If you were thinking of moving just because you can't pay that bagel tax with your unemployment check, don't go so fast. Because according to the New York Times, it's even worse out there. They report, "The typical New Yorker is less likely to be unemployed or facing foreclosure or bankruptcy than the average American." Marcia Van Wagner, the city’s assistant comptroller for budget said, "We have been feeling on more solid footing the last six months. If there’s no major shock, I think we’re going to have a slow, relatively steady recovery."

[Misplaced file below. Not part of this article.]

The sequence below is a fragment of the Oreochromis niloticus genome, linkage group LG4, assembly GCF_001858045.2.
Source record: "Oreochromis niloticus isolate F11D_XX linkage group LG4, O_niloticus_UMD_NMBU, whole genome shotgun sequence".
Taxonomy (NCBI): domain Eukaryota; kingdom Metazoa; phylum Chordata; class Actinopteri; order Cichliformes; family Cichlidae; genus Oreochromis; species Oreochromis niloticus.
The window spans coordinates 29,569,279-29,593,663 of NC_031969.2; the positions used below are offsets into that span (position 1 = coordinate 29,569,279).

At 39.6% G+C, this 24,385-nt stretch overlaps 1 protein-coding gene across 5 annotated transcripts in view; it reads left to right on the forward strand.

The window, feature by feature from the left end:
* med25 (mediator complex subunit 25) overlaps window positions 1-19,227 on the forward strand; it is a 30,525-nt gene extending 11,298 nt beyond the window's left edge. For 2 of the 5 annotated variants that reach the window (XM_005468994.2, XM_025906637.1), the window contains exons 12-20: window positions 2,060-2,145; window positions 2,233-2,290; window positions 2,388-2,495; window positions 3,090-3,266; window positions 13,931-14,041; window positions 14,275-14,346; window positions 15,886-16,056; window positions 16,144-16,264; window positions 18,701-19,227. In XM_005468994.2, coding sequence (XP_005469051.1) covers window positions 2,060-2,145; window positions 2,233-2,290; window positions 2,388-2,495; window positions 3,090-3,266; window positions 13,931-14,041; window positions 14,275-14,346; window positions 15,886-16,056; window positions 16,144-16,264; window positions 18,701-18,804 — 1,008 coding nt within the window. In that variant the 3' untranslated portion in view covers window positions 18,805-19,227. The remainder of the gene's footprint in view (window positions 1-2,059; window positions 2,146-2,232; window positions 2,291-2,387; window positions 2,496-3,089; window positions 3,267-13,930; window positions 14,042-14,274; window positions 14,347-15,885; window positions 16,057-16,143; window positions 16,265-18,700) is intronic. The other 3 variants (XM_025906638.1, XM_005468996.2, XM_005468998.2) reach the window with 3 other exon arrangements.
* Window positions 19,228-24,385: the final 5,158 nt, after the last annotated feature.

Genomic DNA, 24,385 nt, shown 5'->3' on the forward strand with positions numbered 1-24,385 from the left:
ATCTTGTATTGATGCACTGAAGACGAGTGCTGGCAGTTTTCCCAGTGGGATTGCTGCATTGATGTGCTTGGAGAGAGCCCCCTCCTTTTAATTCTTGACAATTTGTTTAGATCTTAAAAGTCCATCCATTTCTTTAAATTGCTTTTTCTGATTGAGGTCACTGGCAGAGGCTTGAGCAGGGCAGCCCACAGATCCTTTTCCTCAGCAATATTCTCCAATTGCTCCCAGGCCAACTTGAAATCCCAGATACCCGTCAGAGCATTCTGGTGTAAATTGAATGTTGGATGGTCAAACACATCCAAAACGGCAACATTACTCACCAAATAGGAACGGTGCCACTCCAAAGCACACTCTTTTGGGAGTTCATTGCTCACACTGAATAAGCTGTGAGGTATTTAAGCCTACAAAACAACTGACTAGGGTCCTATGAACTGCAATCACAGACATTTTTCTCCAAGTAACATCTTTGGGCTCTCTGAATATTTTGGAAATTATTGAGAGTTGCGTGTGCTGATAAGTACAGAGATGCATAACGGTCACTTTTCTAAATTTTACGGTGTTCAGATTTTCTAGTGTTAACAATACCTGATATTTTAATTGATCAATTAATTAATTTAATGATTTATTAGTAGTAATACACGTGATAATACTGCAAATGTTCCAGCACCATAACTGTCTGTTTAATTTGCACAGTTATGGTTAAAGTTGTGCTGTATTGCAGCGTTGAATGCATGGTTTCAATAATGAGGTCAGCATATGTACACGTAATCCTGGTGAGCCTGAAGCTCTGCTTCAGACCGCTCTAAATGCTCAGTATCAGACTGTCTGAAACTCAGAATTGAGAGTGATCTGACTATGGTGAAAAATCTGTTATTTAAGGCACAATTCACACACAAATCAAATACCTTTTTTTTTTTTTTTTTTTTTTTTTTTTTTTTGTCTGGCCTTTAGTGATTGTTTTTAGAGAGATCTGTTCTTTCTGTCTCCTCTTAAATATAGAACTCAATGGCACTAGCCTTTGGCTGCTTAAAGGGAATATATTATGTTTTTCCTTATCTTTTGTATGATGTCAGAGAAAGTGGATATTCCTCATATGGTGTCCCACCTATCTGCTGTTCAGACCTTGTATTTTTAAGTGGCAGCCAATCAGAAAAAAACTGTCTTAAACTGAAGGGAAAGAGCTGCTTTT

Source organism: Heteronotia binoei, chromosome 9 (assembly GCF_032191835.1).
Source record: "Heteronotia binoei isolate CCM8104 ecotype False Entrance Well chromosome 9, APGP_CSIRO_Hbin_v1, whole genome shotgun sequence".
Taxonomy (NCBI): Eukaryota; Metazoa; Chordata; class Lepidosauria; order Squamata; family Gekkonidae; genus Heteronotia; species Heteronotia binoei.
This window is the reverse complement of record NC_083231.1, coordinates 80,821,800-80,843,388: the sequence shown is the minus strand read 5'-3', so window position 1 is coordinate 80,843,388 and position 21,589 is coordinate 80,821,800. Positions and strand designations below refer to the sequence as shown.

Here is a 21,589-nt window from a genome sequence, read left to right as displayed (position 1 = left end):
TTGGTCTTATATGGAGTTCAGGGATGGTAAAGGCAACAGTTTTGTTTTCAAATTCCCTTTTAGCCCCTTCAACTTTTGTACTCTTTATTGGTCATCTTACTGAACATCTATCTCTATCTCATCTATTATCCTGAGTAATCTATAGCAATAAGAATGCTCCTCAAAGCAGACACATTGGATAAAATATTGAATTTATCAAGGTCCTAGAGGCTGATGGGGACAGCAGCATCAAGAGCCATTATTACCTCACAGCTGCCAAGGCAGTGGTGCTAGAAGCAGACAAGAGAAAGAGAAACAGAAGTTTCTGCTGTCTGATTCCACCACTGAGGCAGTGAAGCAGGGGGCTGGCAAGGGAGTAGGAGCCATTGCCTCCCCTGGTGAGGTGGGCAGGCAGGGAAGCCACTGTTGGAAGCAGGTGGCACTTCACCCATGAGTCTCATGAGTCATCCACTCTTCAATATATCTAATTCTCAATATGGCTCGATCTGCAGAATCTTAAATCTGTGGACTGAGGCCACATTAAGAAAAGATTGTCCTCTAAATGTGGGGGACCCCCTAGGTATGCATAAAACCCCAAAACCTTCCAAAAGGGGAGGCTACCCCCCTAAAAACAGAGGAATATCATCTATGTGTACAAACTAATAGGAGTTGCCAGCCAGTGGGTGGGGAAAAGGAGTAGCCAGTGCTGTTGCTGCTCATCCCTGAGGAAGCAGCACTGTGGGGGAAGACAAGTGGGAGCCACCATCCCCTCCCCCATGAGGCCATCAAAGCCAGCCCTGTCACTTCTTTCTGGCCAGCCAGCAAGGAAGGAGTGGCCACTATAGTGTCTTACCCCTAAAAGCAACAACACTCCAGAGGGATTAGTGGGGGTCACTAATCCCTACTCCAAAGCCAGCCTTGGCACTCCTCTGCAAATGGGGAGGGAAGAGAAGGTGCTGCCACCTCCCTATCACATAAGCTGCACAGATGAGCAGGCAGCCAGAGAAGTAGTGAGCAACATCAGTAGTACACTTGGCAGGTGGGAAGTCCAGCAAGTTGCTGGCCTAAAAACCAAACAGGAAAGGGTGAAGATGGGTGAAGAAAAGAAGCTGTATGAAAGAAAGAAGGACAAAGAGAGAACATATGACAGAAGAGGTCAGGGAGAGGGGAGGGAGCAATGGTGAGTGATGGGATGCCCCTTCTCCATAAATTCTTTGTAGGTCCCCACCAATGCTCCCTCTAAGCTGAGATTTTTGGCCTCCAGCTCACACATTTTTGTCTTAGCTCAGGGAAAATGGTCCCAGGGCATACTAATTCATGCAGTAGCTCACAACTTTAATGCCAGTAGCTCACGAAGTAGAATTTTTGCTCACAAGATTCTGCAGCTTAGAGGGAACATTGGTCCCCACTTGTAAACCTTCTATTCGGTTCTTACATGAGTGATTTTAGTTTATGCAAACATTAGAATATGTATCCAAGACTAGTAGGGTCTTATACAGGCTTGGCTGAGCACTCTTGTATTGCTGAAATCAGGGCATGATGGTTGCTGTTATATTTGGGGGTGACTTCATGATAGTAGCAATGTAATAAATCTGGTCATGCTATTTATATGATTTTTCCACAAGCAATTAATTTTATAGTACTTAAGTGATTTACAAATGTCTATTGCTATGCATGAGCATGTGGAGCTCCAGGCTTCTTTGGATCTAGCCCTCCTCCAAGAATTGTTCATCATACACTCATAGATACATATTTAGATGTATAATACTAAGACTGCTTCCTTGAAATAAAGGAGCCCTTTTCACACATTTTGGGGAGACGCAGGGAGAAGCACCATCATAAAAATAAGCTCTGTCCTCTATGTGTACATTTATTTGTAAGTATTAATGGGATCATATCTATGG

But while the city has been adding jobs for the past six months, we're not in the clear yet. David R. Jones, the chief executive of the Community Service Society of New York says "in some neighborhoods of New York things are not going well," and notes that there is a growing gap between the rich and the poor. The restaurant world serves as a microcosm for the gap; Steven Kamali, restaurant sale broker, says, "The 25 most-coveted restaurants in New York are doing an incredible amount of business. On the other side of the argument, what we’re finding is the local neighborhood restaurants are taking the brunt of the pain." So does this mean we're thanking the tourists or blaming them?